In Crito, Plato describes a conversation in which Socrates discusses the laws of Athens and how they are responsible for his existence. Finding himself in prison and facing the death penalty, Socrates rejects Crito’s suggestion that he should escape. He states that further injustice is not an appropriate response to prior injustice. Crito believes that by refusing to escape, Socrates is aiding his enemies, as well as failing to fulfil his role as a father. But Socrates views the laws of Athens as a single entity that has always protected him. He describes breaking any of the laws as being like injuring a parent. Having lived a long, fulfilling life as a result of the social contract he entered at birth, he has no interest in now turning away from Athenian law. Accepting death is essentially a symbolic act that Socrates intends to use to illustrate rationality and reason to his followers. If he were to escape, he would be acting out of accord with the rest of his life, during which he was always concerned with justice.

Social contract theory is concerned with the laws and norms a society decides on and the obligation individuals have to follow them. Socrates’ dialogue with Plato has similarities with the final scene of Arthur Miller’s The Crucible. At the end of the play, John Proctor is hung for witchcraft despite having the option to confess and avoid death. In continuing to follow the social contract of Salem and not confessing to a crime he obviously did not commit, Proctor believes that his death will redeem his earlier mistakes. We see this in the final dialogue between Reverend Hale and Elizabeth (Proctor's wife):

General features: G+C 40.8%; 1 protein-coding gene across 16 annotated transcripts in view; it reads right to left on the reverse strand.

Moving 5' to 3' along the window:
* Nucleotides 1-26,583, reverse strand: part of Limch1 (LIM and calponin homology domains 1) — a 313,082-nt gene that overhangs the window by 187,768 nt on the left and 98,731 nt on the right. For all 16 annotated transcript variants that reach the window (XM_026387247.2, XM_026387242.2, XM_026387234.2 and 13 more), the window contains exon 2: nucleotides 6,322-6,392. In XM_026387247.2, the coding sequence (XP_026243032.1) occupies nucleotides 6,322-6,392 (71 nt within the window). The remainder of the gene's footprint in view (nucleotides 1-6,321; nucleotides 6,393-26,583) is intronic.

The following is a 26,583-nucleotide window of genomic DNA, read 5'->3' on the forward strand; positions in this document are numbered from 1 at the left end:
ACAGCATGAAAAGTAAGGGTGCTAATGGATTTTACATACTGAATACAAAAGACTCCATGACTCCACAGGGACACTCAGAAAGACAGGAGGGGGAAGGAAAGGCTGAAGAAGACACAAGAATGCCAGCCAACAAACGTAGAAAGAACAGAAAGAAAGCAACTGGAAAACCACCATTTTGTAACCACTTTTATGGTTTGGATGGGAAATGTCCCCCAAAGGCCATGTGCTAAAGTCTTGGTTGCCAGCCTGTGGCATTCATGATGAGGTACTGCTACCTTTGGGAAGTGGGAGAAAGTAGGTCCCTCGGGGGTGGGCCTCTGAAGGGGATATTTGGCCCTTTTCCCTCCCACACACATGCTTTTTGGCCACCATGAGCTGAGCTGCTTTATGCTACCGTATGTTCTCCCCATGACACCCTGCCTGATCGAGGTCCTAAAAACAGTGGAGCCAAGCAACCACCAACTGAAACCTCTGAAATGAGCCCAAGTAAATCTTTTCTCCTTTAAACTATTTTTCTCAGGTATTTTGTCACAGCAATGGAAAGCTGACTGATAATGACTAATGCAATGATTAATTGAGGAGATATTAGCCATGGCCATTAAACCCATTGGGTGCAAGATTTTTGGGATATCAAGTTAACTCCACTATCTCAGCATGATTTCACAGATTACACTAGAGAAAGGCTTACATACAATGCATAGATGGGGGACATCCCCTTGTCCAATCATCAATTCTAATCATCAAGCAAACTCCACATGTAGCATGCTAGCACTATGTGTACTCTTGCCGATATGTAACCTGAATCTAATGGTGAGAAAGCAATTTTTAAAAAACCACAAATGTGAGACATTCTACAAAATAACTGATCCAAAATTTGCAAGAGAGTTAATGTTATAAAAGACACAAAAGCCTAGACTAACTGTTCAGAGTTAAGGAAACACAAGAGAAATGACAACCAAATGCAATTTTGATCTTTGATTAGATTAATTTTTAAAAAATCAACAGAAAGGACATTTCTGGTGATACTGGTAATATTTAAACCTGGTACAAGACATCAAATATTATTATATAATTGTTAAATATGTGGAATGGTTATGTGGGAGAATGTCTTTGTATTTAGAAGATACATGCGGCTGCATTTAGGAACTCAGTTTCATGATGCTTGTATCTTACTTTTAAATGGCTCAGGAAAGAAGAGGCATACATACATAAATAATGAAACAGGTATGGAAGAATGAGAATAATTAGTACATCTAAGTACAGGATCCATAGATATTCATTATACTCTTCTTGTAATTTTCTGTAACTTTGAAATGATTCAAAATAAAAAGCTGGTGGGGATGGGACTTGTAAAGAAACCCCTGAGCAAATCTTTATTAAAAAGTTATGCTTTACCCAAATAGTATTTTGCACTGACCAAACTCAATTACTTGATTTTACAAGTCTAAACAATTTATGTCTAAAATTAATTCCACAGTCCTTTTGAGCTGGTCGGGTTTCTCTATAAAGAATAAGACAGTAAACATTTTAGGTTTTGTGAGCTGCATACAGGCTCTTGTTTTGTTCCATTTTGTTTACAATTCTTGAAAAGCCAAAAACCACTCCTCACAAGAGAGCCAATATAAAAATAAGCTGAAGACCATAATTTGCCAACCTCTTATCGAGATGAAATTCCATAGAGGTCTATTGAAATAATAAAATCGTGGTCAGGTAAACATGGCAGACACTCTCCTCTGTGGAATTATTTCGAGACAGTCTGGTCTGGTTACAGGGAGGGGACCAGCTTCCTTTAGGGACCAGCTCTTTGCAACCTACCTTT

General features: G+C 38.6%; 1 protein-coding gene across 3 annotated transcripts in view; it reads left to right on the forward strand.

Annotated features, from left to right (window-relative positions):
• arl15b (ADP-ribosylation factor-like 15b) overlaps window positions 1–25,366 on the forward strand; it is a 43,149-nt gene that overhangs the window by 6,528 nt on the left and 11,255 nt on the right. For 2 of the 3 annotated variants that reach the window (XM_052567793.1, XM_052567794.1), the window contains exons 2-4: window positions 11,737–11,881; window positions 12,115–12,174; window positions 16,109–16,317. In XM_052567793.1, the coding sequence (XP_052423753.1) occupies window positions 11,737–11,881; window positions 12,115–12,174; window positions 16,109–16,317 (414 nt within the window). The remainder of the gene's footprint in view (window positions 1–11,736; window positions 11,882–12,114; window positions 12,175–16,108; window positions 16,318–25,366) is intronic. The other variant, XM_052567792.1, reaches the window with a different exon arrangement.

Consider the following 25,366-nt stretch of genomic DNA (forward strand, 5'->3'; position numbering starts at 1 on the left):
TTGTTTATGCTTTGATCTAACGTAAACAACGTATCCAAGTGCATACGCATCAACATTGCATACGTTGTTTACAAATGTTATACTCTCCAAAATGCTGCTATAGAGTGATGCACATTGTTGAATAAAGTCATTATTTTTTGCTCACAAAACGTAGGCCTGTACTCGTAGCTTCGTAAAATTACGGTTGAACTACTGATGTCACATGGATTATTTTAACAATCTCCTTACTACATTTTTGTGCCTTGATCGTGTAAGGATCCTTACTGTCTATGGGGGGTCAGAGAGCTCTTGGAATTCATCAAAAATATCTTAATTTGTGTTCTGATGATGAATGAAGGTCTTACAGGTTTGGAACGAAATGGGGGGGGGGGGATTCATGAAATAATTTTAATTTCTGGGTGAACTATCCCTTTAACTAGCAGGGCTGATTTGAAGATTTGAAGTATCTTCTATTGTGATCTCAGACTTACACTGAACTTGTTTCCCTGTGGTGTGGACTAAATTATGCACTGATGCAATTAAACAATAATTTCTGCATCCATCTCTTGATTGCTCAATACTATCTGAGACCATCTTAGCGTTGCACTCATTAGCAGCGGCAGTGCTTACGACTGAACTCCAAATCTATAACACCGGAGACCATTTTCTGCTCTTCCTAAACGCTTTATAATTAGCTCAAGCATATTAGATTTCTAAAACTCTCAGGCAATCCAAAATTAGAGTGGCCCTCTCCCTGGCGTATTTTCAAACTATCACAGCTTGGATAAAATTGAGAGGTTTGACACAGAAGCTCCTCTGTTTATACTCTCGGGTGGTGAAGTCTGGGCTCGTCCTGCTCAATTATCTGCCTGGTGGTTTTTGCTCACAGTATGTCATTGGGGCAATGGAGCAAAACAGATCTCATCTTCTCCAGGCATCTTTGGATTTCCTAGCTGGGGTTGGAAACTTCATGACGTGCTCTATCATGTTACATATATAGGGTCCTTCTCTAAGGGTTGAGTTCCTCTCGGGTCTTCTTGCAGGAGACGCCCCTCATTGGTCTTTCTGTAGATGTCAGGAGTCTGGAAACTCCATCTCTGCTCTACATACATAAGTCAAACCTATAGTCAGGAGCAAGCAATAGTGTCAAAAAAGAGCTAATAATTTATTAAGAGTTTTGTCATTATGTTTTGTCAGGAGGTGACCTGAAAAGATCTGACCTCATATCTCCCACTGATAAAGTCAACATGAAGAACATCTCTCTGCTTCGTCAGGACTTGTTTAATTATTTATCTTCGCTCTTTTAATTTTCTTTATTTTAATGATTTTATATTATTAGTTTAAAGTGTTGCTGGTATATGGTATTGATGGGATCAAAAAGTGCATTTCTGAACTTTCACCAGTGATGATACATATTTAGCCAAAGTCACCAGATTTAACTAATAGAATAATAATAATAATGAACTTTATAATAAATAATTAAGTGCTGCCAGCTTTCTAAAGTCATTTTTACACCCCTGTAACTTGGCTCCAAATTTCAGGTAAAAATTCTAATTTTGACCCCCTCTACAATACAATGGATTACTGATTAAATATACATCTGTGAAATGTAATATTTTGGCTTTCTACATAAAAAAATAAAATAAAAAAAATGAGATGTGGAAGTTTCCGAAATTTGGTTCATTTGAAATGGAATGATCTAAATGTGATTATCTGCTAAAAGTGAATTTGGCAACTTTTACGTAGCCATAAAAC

HALE: Woman, plead with him! […] Woman! It is pride, it is vanity. […] Be his helper! What profit him to bleed? Shall the dust praise him? Shall the worms declare his truth? Go to him, take his shame away!

 

ELIZABETH: […] He have his goodness now. God forbid I take it from him!

In these two situations, individuals allow themselves to be put to death in the interest of following the social contract they agreed upon by living in their respective societies. Earlier in their lives, neither person knew what their ultimate fate would be. They were essentially behind the Veil of Ignorance when they chose (consciously or unconsciously) to follow the laws enforced by the people around them. Just as the people behind the Veil of Ignorance must accept whatever roles they receive in the new society, Socrates and Proctor followed social contracts. To modern eyes, the decision both men make to abandon their children in the interest of proving a point is not easily defensible.

Immanuel Kant wrote about justice and freedom in the late 1700s. Kant believed that fair laws should not be based on making people happy or reflecting the desire of individual policymakers, but should be based on universal moral principles: